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Only if policy-makers stay alert to the signals that citizens are sending will they be able to apply policy that focuses on key priorities and addresses the population's main concerns.
Implementation of active inclusion strategies combining activation, income support and enabling social services is crucial. Links between social assistance and activation should be reinforced. We need to prevent marginalisation and enable everyone to contribute to the economy.
We need to sustain social investment into human capital and social cohesion to avoid much higher costs in the future. Adopting such a longer term perspective is challenging in the current circumstances, especially with the strong pressures being put on public expenditure.
Evidence-based policy-making and adequate scaling-up of successful innovations should help ensure our social protection systems are fit for purpose, sustainable and efficient.
Without decisive actions by the Member States, supported by the Commission, we not only risk an under-supply of care services for an ageing population, but also the vanishing of a precious source of employment for the years to come.
The European Year promotes active ageing in three areas — employment, participation in society, and living independently. In practice it means fostering an active-ageing culture that includes older people, rather than excluding them — a culture that develops their potential rather than focusing on their weaknesses, that empowers instead of patronising them.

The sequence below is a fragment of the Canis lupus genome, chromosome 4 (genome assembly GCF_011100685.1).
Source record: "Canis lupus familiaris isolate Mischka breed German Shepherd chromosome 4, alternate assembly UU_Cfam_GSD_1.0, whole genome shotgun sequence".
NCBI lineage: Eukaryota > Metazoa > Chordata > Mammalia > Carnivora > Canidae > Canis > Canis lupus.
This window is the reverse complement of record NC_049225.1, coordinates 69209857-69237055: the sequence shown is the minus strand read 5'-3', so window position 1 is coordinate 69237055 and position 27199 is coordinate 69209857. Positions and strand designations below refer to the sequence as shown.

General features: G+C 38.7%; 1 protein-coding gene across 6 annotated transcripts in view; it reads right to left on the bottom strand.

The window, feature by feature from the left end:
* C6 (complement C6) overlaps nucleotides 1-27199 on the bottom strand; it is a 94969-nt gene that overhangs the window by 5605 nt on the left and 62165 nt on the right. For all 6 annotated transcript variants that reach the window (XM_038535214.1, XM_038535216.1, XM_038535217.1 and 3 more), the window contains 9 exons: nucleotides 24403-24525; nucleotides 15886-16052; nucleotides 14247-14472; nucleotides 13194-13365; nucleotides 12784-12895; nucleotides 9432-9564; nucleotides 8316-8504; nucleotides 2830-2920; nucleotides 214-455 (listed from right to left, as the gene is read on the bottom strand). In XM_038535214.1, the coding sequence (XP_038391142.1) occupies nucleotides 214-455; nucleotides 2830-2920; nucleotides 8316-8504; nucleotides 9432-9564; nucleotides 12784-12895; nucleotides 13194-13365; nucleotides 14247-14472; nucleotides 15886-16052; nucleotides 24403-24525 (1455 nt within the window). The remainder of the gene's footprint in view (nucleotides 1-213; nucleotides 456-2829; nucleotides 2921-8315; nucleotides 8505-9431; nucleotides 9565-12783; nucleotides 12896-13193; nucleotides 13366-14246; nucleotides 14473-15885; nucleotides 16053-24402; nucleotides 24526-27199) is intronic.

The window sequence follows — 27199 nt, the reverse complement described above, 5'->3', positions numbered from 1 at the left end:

Restructuring is a topical issue that affects every country in Europe and a major source of concern in the context of the recession. Not only managing but also anticipating this phenomenon is a crucial element of the new labour market dynamism.
Child poverty and social exclusion is on the rise in many Member States and we need to do more to ensure that poverty is not the reason for removing a child from their family. Welfare policies are essential instruments by helping parents' access to the labour market and supporting adequate living conditions.
Let's not forget that Europe's workforce is a, if not the, major source of growth, and we need to do all we can to ensure that it realises its potential. We need to invest in people's skills, because our present economic crisis in combination with longer-term structural trends necessitates a massive reallocation of human resources within the economy from activities that are not sustainable to those that are.
The issue of economic migration needs to be adequately integrated in these policies and investments since migrants represent an important share of the EU workforce. However, at the EU level, we are still far from a satisfactory valorisation of the available migrant human resources. In addition, Europe remains less attractive than the USA, Canada or Australia when it comes to highly qualified migrants.